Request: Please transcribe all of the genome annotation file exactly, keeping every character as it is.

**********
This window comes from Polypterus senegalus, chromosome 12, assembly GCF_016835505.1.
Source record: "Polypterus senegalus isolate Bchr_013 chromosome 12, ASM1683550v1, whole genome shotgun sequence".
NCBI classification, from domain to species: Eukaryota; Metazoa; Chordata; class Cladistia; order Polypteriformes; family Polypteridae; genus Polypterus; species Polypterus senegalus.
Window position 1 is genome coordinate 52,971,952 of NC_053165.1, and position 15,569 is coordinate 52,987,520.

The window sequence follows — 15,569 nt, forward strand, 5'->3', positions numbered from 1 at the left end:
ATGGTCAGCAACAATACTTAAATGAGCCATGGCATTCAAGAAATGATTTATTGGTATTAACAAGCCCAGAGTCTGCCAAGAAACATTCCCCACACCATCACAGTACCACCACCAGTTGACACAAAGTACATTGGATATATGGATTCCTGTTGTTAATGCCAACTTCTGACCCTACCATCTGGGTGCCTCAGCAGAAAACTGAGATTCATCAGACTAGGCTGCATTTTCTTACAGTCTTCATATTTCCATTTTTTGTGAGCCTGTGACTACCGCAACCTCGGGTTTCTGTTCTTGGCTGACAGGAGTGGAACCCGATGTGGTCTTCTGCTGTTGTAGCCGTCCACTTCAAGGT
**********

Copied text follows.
This window comes from Polypterus senegalus, chromosome 12, assembly GCF_016835505.1.
Source record: "Polypterus senegalus isolate Bchr_013 chromosome 12, ASM1683550v1, whole genome shotgun sequence".
NCBI classification, from domain to species: Eukaryota; Metazoa; Chordata; class Cladistia; order Polypteriformes; family Polypteridae; genus Polypterus; species Polypterus senegalus.
Window position 1 is genome coordinate 52,971,952 of NC_053165.1, and position 15,569 is coordinate 52,987,520.

The window sequence follows — 15,569 nt, forward strand, 5'->3', positions numbered from 1 at the left end:
ATGGTCAGCAACAATACTTAAATGAGCCATGGCATTCAAGAAATGATTTATTGGTATTAACAAGCCCAGAGTCTGCCAAGAAACATTCCCCACACCATCACAGTACCACCACCAGTTGACACAAAGTACATTGGATATATGGATTCCTGTTGTTAATGCCAACTTCTGACCCTACCATCTGGGTGCCTCAGCAGAAAACTGAGATTCATCAGACTAGGCTGCATTTTCTTACAGTCTTCATATTTCCATTTTTTGTGAGCCTGTGACTACCGCAACCTCGGGTTTCTGTTCTTGGCTGACAGGAGTGGAACCCGATGTGGTCTTCTGCTGTTGTAGCCGTCCACTTCAAGGT